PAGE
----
Letter writers made a living out of writing letters. Their services were sought after by those who were semi-literate as well as illiterate.1 The letters that they wrote were in calligraphic Chinese script and were used by the Chinese migrants living in Singapore to communicate with their family members in China.2 Letter writers were usually Chinese men who set up stalls along the busy lanes of Chinatown or the five-foot-ways of old shophouses. They could be found on North Bridge Road, Mosque Street, Pagoda Street, Spring Street, Sago Street and Middle Road, and later in the 1980s, in Chinatown Complex.3
The emergence of professional Chinese letter writers was attributed to the overwhelming rate of illiteracy, especially among Chinese immigrants who came to Singapore in search of greener pastures. Although these immigrants settled in Singapore and some with even families in tow, ties with their homeland China were still strong. Groups of literate Chinese immigrants began to help pen the thoughts and feelings of their compatriots such as the older folks, coolies (labourers), samsui women and the amah (majie or domestic helper).4
The letter writers also read out letters sent by the migrants’ families in China. This established a form of communication for the immigrants in Singapore, enabling them to write and receive letters through these learned men.5
A professional Chinese letter writer was usually exclusively male and older than 55 years. Female letter writers were non-existent because traditional Chinese families considered it indecorous and a waste of time to educate daughters.6
Business for letter writers reached its peak after World War II (1942–45), when people flocked to them to establish communication with their families in their homeland after years of isolation.7 The writers also made good money in the early 1960s when the Chinese economy was bad. Long queues would form as the people waited patiently for their turn to write to their loved ones back home or send them food, clothing and money during those difficult times.8
The letter writer equipped himself with brushes, ink, paper, abacus, a small table, and a chair or two to operate his business. Some writers began the day from as early as 8 am. Others would end only around 8 pm at night.9
It was extremely important for writers to be accurate while reading or writing the letters. Apart from letters, people also approached the writers to compose spring couplets, invitation cards, leases and marriage certificates. Marriage certificates were known as “three generation cards”, as couples were required to indicate the names of their families spanning three generations on the marriage certificates.10
Some letter writers also wrote ancestral tablets for people, a necessary artefact in ancestral worship. In early Singapore, it was common practice to display one’s ancestral tablets whenever an immigrant moved into his or her own residence. The writer also had to know how to use the abacus, and be familiar with the foreign exchange rates.11 He usually maintained an aloof and disinterested demeanour regarding his clients’ affairs, even when asked to write suicide notes. As the writer’s customers were evidently not wealthy, he would charge them a nominal fee. In the 1930s, of the 50 letter writers scattered all over Singapore, more than 75 percent were categorised as “unsuccessful”. Back then, the rate was 20 cents per letter.12 In the 1960s, the charges were between fifty cents and a dollar per letter, depending on the length.13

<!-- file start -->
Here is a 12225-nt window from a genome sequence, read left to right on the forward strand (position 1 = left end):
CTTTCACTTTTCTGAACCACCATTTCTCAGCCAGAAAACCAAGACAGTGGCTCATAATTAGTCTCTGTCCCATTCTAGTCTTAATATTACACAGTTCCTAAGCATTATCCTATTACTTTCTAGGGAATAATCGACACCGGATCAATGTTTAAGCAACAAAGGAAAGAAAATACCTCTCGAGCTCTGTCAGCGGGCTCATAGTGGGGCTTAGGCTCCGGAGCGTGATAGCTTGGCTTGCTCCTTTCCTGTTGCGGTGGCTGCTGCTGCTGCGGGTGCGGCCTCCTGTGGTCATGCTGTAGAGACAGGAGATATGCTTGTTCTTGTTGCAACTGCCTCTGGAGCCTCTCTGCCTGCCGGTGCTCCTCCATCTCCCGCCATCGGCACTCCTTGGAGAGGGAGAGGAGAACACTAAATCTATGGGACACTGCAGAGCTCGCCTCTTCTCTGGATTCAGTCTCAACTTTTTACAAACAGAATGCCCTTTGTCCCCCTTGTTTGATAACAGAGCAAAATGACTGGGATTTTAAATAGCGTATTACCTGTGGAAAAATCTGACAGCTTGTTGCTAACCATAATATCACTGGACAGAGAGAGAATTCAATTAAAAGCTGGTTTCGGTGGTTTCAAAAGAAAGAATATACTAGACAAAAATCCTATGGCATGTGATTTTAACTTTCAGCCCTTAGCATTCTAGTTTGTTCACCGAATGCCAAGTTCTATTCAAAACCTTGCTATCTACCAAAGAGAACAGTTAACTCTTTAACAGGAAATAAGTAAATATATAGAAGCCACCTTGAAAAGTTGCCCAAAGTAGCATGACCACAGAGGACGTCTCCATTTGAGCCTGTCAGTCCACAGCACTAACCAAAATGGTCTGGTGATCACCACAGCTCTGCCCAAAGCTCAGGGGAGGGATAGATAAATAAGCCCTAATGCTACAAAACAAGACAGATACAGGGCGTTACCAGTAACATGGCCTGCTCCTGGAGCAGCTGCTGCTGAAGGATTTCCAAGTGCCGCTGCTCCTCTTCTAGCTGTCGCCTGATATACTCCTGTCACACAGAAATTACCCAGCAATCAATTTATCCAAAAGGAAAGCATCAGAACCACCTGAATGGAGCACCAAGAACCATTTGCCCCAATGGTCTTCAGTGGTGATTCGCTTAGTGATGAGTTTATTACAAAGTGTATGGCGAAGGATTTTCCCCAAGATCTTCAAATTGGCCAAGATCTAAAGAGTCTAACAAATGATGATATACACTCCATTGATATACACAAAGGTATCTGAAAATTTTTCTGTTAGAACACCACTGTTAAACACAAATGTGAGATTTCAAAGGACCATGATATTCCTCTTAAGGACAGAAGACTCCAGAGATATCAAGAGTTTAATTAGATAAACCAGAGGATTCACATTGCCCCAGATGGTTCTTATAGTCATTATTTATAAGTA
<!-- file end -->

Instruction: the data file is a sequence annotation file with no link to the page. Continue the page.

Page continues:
Some 40 years later after World War II, the number of letter writers dwindled, as the demand for these composers declined, with many of their customers having either passed away or were too old to maintain communication with their families in China. With increasing literacy, the younger generation could compose their own letters or rely on their literate offspring to do so. Technological developments, such as the telephone, invariably put an end to the letter-writing business. Today, existing letter writers continue to write ancestral tablets for many modern Chinese. Tourists also approach these writers to have their names translated and written in Chinese.14
Naidu Ratnala Thulaja
1. Lo-Ang Siew Ghim and Chua Chee Huan, eds., Vanishing Trades of Singapore (Singapore: Oral History Department, 1992), 35. (Call no. RSING 338.642095957 VAN)
2. “The Letterwriter,” Goodwood Journal 2nd Qtr (1980): 26. (Call no. RCLOS 052 GHCGJ)
3. Lo-Ang and Chua, Vanishing Trades of Singapore, 35–36; Leong Weng Kam, “He Writes Love Letters, Angry Letters,” Straits Times, 13 May 1997, 12 (From NewspaperSG); “Letterwriter,” 26.
4. “Letterwriter,” 26; Leong, Writes Love Letters, Angry Letters”; Lo-Ang and Chua, Vanishing Trades of Singapore, 35.
5. “These Men Listen to Tales of Happiness and Sorrow,” Straits Times, 30 May 1937, 3. (From NewspaperSG)
6. “Letterwriter,” 27.
7. Lo-Ang and Chua, Vanishing Trades of Singapore, 37.
8. Leong, “Writes Love Letters, Angry Letters.”
9. “Letterwriter,” 26; Lo-Ang and Chua, Vanishing Trades of Singapore, 36.
10. Lo-Ang and Chua, Vanishing Trades of Singapore, 36.
11. Lo-Ang and Chua, Vanishing Trades of Singapore, 37.
12. “Men Listen to Tales of Happiness and Sorrow.”
13. Leong, Writes Love Letters, Angry Letters”; Lo-Ang and Chua, Vanishing Trades of Singapore, 36.
14. Leong, “Writes Love Letters, Angry Letters”; Lo-Ang and Chua, Vanishing Trades of Singapore, 37.
The information in this article is valid as at 2017 and correct as far as we are able to ascertain from our sources. It is not intended to be an exhaustive or complete history of the subject. Please contact the Library for further reading materials on the topic.